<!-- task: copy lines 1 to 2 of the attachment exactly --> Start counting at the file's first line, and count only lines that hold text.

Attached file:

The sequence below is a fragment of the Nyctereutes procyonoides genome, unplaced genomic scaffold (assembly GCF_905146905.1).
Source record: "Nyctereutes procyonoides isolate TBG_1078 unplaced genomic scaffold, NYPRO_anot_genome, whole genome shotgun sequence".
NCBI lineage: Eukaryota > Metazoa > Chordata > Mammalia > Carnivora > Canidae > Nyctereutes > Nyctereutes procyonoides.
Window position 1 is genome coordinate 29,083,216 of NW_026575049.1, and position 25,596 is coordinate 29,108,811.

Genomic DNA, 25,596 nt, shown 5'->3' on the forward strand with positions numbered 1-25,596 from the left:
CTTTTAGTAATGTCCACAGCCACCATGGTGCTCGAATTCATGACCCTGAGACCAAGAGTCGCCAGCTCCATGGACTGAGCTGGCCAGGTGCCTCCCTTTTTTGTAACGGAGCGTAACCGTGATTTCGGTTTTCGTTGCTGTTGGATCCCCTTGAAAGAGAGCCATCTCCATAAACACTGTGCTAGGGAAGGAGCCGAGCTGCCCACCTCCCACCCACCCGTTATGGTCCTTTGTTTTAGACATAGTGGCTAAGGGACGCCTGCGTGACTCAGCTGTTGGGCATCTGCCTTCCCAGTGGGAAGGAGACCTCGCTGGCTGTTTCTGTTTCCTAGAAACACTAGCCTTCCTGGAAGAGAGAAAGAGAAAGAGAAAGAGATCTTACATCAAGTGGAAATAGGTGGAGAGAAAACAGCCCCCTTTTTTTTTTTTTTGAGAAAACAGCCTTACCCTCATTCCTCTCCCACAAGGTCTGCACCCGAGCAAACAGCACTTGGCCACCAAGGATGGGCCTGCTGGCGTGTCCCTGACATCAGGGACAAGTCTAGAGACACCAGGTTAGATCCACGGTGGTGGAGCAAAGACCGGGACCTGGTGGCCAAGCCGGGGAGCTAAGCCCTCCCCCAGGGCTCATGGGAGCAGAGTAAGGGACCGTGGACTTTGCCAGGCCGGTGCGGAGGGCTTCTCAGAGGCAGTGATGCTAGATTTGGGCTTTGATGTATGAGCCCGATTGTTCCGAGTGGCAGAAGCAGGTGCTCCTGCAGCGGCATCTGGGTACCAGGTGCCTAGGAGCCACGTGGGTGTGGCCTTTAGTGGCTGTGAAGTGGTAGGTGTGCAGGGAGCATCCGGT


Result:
The sequence below is a fragment of the Nyctereutes procyonoides genome, unplaced genomic scaffold (assembly GCF_905146905.1).
Source record: "Nyctereutes procyonoides isolate TBG_1078 unplaced genomic scaffold, NYPRO_anot_genome, whole genome shotgun sequence".